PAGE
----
Episodes of Fall Asleep During Day Time in an Elder Woman with Vascular Dementia: Impact on Cerebral Ischeamic Tolerance and Utility of ECG Holter Monitoring

Michele M Ciulla 1 , 2 , *, Giulia Acquistapace 1, Roberta Paliotti1, Chiara Benfenati 1, Fabio Magrini1
1 Department of Respiratory and Cardiovascular Disease, Laboratory of Clinical Informatics and Cardiovascular Imaging, University of Milan, Milan, Italy; Fondazione IRCCS Ca’ Granda, Ospedale MAggiore Policlinico, Milan, Italy
2 Istituti Clinici di Perfezionamento, Poliambulatori, ECG Holter Monitoring Service

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© Ciulla et al.; Licensee Bentham Open.

open-access license: This is an open access article licensed under the terms of the Creative Commons Attribution Non-Commercial License ( which permits unrestricted, non-commercial use, distribution and reproduction in any medium, provided the work is properly cited.

* Address correspondence to this author at the Department of Respiratory and Cardiovascular Disease, University of Milan, via F.Sforza, 35 - Milan, 20122 Italy; Tel: +39.0255033592; Fax: +39.0250320480; E-mail:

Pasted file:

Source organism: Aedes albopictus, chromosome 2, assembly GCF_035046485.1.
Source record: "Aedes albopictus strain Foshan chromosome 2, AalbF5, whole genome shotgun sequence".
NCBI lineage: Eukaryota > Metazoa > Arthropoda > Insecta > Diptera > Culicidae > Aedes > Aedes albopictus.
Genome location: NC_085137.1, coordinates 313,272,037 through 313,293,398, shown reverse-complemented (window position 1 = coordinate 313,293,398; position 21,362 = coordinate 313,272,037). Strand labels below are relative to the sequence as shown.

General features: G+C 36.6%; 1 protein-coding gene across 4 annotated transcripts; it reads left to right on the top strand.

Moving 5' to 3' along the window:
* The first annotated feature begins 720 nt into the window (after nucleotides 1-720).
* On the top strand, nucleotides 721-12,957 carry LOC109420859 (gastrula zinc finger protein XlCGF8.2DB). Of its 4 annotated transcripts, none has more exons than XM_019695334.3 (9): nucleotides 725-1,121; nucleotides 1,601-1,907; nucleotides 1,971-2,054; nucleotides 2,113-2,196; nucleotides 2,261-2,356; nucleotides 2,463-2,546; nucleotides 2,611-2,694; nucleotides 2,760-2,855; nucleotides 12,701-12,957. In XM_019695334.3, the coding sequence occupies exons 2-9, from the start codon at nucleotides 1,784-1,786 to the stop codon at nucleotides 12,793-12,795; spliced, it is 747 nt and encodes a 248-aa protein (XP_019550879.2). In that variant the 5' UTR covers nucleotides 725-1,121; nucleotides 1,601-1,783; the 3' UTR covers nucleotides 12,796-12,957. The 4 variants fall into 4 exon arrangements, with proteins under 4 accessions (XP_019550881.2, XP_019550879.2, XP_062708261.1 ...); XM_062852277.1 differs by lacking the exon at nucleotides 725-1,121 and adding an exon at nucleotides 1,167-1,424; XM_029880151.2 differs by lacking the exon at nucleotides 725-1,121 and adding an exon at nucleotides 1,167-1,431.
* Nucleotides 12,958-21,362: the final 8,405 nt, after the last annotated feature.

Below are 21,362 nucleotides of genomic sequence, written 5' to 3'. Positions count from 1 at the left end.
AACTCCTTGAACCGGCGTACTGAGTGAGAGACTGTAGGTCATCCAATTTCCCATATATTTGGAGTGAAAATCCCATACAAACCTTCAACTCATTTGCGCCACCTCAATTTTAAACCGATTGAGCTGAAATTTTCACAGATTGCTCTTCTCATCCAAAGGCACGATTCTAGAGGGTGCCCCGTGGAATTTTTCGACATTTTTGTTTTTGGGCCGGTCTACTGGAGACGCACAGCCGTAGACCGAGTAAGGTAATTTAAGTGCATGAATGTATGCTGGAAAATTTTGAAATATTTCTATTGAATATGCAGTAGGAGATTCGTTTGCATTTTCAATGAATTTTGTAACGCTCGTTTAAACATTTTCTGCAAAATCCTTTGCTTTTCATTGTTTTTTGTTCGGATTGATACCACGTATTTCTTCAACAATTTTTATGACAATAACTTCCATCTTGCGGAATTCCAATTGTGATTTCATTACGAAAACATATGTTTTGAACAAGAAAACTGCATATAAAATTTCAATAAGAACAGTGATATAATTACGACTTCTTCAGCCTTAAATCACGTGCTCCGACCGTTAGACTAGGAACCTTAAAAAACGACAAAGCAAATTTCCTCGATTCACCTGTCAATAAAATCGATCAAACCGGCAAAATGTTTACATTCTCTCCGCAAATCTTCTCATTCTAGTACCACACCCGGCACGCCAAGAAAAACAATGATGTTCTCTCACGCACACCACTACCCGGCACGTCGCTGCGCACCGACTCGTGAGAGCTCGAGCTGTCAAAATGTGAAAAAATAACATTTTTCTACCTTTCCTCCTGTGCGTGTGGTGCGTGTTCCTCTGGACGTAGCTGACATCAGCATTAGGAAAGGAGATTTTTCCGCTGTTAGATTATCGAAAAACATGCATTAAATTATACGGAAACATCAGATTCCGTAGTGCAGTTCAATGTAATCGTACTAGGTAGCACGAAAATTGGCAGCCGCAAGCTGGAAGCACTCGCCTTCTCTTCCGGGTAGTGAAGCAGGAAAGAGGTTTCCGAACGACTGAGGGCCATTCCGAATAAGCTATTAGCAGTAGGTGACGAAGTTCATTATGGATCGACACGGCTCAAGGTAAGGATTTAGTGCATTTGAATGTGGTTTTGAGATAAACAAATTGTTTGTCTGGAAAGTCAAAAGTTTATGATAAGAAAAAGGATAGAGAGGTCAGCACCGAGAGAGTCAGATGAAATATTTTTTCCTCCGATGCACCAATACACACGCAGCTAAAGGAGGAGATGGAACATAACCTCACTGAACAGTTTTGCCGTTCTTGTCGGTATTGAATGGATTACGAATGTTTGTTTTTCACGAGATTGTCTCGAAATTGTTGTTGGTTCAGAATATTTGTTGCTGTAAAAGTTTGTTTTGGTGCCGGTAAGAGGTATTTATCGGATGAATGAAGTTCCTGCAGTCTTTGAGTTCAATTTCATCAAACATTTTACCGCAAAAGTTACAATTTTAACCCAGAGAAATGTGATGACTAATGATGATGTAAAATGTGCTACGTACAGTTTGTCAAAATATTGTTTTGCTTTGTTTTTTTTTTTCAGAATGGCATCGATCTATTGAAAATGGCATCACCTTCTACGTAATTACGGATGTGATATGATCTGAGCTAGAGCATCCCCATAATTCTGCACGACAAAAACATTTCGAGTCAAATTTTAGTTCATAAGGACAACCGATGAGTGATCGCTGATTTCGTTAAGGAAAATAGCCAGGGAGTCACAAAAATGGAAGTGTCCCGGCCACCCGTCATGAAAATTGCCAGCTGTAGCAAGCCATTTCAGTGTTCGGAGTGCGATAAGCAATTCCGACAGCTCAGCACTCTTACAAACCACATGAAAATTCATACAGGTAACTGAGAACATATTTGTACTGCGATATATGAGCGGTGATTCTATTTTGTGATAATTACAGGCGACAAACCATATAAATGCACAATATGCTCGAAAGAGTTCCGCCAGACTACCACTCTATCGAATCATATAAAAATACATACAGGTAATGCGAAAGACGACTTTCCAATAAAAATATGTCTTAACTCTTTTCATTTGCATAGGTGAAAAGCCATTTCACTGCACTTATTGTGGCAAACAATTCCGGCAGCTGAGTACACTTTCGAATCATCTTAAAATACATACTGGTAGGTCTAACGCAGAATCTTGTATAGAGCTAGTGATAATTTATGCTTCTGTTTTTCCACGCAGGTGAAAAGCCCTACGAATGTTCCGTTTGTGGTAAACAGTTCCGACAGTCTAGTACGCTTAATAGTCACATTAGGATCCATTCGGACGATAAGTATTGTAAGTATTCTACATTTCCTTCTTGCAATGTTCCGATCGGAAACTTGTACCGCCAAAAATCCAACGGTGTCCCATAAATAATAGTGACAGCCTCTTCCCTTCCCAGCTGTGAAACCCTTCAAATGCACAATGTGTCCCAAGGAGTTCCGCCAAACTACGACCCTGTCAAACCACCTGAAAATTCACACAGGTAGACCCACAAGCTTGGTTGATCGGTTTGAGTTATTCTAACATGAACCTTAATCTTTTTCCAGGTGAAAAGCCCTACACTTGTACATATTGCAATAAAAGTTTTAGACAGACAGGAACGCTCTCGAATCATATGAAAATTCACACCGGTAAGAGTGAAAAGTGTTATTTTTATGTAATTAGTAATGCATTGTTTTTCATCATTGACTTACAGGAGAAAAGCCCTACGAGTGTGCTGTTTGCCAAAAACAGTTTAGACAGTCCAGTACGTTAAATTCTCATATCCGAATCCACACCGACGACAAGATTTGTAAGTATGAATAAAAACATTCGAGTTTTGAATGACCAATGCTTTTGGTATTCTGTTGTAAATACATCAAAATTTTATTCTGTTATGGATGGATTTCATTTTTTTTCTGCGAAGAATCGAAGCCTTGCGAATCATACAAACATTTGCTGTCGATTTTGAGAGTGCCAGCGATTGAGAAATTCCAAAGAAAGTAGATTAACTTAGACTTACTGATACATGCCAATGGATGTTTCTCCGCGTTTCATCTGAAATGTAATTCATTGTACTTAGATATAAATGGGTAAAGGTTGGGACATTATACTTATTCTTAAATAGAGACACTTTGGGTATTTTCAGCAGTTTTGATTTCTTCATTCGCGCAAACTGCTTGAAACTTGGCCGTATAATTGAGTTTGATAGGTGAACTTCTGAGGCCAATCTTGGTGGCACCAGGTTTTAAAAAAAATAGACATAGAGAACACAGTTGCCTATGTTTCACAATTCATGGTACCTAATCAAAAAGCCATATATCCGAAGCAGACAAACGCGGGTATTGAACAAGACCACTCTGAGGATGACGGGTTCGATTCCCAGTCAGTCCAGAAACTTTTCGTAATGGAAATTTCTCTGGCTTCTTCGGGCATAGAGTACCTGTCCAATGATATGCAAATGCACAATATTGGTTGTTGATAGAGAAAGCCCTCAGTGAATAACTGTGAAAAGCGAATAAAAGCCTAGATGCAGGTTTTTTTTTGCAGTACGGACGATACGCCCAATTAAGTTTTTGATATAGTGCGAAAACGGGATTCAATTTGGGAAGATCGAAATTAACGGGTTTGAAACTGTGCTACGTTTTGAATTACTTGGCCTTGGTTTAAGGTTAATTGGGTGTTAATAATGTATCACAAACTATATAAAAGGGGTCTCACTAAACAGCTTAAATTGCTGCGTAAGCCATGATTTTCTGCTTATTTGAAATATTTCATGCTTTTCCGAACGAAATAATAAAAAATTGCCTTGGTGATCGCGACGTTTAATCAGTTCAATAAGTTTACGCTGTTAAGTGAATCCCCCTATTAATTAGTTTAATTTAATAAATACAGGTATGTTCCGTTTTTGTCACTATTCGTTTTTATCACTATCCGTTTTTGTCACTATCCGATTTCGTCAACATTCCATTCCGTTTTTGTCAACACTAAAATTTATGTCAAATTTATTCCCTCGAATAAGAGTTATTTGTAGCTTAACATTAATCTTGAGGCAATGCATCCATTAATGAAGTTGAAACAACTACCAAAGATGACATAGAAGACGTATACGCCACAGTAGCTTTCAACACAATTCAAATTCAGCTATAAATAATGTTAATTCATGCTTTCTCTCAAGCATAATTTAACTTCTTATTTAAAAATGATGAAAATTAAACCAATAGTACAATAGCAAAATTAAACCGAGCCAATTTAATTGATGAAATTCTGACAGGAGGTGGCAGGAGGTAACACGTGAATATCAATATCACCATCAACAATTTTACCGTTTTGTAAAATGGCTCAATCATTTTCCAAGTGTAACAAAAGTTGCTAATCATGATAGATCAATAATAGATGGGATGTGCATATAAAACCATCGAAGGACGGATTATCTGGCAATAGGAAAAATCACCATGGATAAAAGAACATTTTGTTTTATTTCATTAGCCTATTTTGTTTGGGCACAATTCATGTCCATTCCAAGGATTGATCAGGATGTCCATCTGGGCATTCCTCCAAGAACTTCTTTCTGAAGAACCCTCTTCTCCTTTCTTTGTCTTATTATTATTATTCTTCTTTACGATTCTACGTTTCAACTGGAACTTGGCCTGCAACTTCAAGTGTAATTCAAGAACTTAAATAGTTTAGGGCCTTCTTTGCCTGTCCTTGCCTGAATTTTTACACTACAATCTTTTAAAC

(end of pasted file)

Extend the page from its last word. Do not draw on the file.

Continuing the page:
Here we report the case of an 86-year-old woman with advanced dementia addressed to our service for routinary ECG Holter Monitoring (EHM) for bradycardia in AV block type I. Several day-time episodes of fall-asleep while sitting had been previously reported by the nurse and generally attributed to the dementia itself, without taking into consideration the hypothesis of an AV block. The EHM reading reported several and often subsequent pauses (561), many of them critical, the longest lasting 15,9 s with no changes in clinical condition of the patient. The results of the EHM were reported to the physicians in charge for the patient and subsequently the woman was referred to the arrhythmology unit for pace-maker device implantation. Generalizing our experience, we suggest that advanced dementia, often associated with episodes of fall-asleep, could mask a conduction disturbance causing critical pauses with syncope; therefore we suggest screening those patients for possible arrhythmic disorders. Finally, we remark that in our patient the pauses weren’t associated with a worsening of the patient as seen in the follow-up, and this fact supports the hypothesis that vascular dementia could increase cerebral ischaemic tolerance.

Keywords: ECG Holter Monitoring, advanced dementia, total AV block, long ECG pauses, cerebral ischaemic preconditioning and tolerance..